Friends, that’s what Jesus is like – times a million.  That’s what Jesus is like towards sinners like you.  We always think, we’d better not approach Jesus because He’ll condemn us. We’d better let Him cool off, give it about a week before we pray again.  No.  Cut the wallowing, cut the sulking, cut the despair.  Come to Christ again, sinner that you are, and allow Him to reassure you and speak kindly to you again.

That’s one kind of wallowing to resist – wallowing in sin.  But back in Genesis 39, there’s another kind of wallowing that Joseph resists.  He resists the temptation to wallow in despair.

Poor old Joseph has had it very rough.  In Genesis 37 he was a bit of a jerk, let’s face it, and he ended up in the pit.  He didn’t deserve to end up in a pit, but he was an arrogant jerk and, to some degree, he brought it on himself.

Now in Genesis 39 he did everything right and he still ends up in the pit.

Do you know how frustrating that is?  You do everything wrong and you end up flat on your face.  You do everything right and you end up flat on your face.

When suffering hits and it’s not your fault, how do you resist the temptation to despair?

20 Joseph’s master took him and put him in prison, the place where the king’s prisoners were confined. But while Joseph was there in the prison, 21 the LORD was with him; he showed him kindness and granted him favour in the eyes of the prison warder. 22 So the warder put Joseph in charge of all those held in the prison, and he was made responsible for all that was done there. 23 The warder paid no attention to anything under Joseph’s care, because the LORD was with Joseph and gave him success in whatever he did.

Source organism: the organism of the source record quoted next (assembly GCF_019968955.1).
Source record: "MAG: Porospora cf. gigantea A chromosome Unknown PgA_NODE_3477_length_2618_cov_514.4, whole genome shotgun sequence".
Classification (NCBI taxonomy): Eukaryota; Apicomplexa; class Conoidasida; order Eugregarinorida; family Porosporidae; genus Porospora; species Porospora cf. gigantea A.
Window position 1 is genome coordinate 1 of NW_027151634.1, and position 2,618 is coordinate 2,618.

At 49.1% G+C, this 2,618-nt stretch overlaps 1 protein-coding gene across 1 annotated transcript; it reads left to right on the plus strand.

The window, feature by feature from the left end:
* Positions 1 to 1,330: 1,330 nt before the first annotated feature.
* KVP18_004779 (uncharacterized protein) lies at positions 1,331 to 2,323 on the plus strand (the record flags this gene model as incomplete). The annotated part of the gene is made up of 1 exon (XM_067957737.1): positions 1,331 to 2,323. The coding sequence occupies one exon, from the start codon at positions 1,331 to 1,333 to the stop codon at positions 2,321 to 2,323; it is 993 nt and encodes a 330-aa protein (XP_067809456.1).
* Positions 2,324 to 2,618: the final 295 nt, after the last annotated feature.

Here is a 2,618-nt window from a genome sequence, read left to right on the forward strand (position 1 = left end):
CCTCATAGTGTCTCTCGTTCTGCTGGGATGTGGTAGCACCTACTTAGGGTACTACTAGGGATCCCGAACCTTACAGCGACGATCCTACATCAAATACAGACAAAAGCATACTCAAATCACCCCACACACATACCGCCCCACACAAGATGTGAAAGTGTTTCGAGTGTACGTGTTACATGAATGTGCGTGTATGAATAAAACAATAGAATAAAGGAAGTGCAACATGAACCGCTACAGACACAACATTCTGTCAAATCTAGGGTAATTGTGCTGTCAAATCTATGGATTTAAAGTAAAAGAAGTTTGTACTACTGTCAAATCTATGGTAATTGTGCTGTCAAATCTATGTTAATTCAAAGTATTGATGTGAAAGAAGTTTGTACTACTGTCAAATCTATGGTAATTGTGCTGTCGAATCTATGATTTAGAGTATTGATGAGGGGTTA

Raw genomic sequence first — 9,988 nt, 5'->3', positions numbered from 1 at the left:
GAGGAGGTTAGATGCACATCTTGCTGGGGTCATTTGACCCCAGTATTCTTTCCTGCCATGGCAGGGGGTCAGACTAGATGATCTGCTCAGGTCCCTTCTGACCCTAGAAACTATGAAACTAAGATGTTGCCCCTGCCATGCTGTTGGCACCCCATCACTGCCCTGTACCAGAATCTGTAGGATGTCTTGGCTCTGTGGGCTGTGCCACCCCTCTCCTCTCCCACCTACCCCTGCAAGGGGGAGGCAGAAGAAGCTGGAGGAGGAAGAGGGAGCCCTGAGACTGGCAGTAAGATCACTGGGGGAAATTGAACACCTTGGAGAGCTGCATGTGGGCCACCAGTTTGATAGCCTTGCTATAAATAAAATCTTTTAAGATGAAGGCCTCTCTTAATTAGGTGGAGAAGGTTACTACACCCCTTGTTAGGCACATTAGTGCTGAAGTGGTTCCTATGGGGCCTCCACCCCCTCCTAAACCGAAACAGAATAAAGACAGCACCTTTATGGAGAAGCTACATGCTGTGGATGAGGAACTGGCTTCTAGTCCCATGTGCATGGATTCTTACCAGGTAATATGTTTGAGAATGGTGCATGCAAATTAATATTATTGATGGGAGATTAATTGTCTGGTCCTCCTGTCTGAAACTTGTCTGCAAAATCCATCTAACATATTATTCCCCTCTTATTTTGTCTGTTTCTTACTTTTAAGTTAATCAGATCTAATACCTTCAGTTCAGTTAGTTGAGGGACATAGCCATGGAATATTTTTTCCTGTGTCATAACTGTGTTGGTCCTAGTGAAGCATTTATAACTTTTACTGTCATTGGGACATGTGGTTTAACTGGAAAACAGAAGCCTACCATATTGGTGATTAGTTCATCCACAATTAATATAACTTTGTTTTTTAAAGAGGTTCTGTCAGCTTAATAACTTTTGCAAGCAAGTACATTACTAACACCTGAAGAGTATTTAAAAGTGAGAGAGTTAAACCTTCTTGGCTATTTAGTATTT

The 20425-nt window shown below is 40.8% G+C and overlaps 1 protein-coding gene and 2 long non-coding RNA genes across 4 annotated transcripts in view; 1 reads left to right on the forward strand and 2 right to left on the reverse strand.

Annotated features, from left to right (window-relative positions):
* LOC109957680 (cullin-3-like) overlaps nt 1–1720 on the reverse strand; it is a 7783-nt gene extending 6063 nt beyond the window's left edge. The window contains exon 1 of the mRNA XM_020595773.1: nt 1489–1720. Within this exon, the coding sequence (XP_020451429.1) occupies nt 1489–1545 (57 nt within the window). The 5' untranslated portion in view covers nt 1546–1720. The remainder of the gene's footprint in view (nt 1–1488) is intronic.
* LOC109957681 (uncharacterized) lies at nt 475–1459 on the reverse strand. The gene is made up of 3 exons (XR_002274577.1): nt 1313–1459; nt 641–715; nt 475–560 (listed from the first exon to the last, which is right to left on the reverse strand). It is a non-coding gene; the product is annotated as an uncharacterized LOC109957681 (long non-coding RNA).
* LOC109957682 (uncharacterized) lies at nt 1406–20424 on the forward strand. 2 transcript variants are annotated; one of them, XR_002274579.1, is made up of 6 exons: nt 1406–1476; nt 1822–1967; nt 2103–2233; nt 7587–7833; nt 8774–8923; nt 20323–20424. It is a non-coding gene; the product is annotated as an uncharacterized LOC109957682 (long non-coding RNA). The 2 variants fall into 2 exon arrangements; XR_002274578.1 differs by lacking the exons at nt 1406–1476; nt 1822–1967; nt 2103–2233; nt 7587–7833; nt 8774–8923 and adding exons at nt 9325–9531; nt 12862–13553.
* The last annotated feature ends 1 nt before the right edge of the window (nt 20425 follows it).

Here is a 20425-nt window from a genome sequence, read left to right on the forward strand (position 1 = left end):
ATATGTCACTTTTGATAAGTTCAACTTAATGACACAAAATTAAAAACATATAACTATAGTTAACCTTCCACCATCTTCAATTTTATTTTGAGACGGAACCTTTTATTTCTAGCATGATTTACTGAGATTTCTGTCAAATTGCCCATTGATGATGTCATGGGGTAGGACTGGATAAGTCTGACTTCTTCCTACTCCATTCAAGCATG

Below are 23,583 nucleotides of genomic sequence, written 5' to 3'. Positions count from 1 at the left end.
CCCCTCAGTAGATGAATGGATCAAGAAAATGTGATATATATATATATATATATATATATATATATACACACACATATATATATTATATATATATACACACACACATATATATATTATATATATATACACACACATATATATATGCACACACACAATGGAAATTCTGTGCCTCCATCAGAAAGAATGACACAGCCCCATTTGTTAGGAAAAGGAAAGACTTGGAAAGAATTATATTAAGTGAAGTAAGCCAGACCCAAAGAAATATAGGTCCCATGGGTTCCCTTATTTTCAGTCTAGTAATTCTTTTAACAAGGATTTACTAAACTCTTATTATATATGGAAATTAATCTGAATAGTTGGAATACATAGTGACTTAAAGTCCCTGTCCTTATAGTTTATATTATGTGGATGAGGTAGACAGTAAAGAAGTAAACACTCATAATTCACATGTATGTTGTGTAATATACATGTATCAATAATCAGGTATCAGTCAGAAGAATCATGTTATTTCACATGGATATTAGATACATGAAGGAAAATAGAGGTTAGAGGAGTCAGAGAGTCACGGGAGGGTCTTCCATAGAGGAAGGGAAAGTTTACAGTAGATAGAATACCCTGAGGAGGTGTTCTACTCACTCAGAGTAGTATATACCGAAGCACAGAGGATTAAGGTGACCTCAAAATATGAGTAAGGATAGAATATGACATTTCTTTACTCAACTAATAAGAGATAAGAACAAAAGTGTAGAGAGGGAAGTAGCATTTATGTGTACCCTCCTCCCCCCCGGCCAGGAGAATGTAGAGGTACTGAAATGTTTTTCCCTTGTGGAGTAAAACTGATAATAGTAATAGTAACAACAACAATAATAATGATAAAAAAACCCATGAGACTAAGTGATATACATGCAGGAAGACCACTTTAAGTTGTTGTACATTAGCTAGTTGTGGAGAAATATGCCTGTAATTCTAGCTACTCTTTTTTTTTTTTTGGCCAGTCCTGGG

Notice that twice in three verses it says “The LORD was with Joseph.”  Suffering is not a sign the LORD has left you.  The LORD is WITH Joseph in suffering.

And we know this to be true because Joseph’s LORD took on Joseph’s role.  The LORD Jesus descended into our pit didn’t He?  The ultimate Right-Hand-Man, the Blessed King became a servant, and worse – a criminal; and worse – a blasphemer; and worse – an accursed, bleeding victim on the cross.  He has entered into it all.  Suffering is not a sign the LORD has left us.   The LORD enters in to the depths of our suffering.  And He is known BEST in the pit.  The Suffering Christ is known best in suffering.  Are you suffering?  God has not abandoned you.  If you’re in the pit right now, you are treading the path of Jesus.  And if you’re a Christian, you are treading it WITH Jesus and IN Jesus.  Don’t just come to Christ in your sin, come to Him in your suffering.  He will reassure you and speak kindly to you.  And in the end, the sun will rise, the Righteous King will rule in unopposed glory.  The earth will be Cosmically Blessed through God’s Right Hand Man.  The nations will gather and we will see Him face to face.

In the meantime, we are free. Free to resist sin.  And free to resist despair.  For the ultimate Joseph has been raised from the pit, and His destiny is our destiny.

Posted on by glenscriv in sermons

0 Responses to Genesis 39 Sermon – The Sinless Faithfulness of the Right Hand Man

  1. mande

    Hello Glen,

    one point, which may have not been in your focus while you wrote your sermon, looks interesting. You have cited out of Genesis 49:

    In a few chapter’s time, Joseph’s dad – Jacob – is going to prophesy this about the descendents of Joseph’s brother Judah. He says:

    10 The sceptre will not depart from Judah, nor the ruler’s staff from between his feet, until he comes to whom it belongs and the obedience of the nations is his.

    An interesting point is, that in verse 10 it is clearly stated, that before the prophesied messiah (in the original text something like: the one of Shiloh) will come, the sceptre had to be departed from Judah; a converse argument relating to that verse. So that’s the reason why in John 18:31 the jews told Pilate that it was not lawful for them to put someone to death.

    Your sermon has an other intention, but nevertheless I would like to mention the above.

    Have a blessed time in Jesus the Christ